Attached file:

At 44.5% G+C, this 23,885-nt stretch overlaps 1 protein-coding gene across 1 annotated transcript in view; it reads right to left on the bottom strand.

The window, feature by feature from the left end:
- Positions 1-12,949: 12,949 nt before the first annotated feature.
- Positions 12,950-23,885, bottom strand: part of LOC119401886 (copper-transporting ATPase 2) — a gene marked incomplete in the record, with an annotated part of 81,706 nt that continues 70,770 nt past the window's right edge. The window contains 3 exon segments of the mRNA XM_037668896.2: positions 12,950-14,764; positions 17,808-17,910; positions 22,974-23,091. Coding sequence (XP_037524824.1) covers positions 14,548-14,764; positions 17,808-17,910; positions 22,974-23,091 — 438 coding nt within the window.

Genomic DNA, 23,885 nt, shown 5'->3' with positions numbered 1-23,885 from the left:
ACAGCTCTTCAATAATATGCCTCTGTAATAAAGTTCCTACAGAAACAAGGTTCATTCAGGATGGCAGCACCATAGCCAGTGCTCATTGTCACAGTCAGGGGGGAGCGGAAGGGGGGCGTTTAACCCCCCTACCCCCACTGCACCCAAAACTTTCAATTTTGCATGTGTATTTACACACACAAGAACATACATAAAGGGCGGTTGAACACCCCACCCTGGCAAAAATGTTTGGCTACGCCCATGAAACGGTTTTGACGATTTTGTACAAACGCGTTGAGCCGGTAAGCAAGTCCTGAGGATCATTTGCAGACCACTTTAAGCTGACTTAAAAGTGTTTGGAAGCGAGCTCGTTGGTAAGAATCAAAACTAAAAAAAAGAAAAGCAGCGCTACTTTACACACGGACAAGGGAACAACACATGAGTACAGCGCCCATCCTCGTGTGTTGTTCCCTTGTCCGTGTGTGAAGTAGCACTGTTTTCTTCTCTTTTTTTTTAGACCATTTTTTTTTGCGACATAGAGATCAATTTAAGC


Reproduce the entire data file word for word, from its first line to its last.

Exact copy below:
At 44.5% G+C, this 23,885-nt stretch overlaps 1 protein-coding gene across 1 annotated transcript in view; it reads right to left on the bottom strand.

The window, feature by feature from the left end:
- Positions 1-12,949: 12,949 nt before the first annotated feature.
- Positions 12,950-23,885, bottom strand: part of LOC119401886 (copper-transporting ATPase 2) — a gene marked incomplete in the record, with an annotated part of 81,706 nt that continues 70,770 nt past the window's right edge. The window contains 3 exon segments of the mRNA XM_037668896.2: positions 12,950-14,764; positions 17,808-17,910; positions 22,974-23,091. Coding sequence (XP_037524824.1) covers positions 14,548-14,764; positions 17,808-17,910; positions 22,974-23,091 — 438 coding nt within the window.

Genomic DNA, 23,885 nt, shown 5'->3' with positions numbered 1-23,885 from the left:
ACAGCTCTTCAATAATATGCCTCTGTAATAAAGTTCCTACAGAAACAAGGTTCATTCAGGATGGCAGCACCATAGCCAGTGCTCATTGTCACAGTCAGGGGGGAGCGGAAGGGGGGCGTTTAACCCCCCTACCCCCACTGCACCCAAAACTTTCAATTTTGCATGTGTATTTACACACACAAGAACATACATAAAGGGCGGTTGAACACCCCACCCTGGCAAAAATGTTTGGCTACGCCCATGAAACGGTTTTGACGATTTTGTACAAACGCGTTGAGCCGGTAAGCAAGTCCTGAGGATCATTTGCAGACCACTTTAAGCTGACTTAAAAGTGTTTGGAAGCGAGCTCGTTGGTAAGAATCAAAACTAAAAAAAAGAAAAGCAGCGCTACTTTACACACGGACAAGGGAACAACACATGAGTACAGCGCCCATCCTCGTGTGTTGTTCCCTTGTCCGTGTGTGAAGTAGCACTGTTTTCTTCTCTTTTTTTTTAGACCATTTTTTTTTGCGACATAGAGATCAATTTAAGC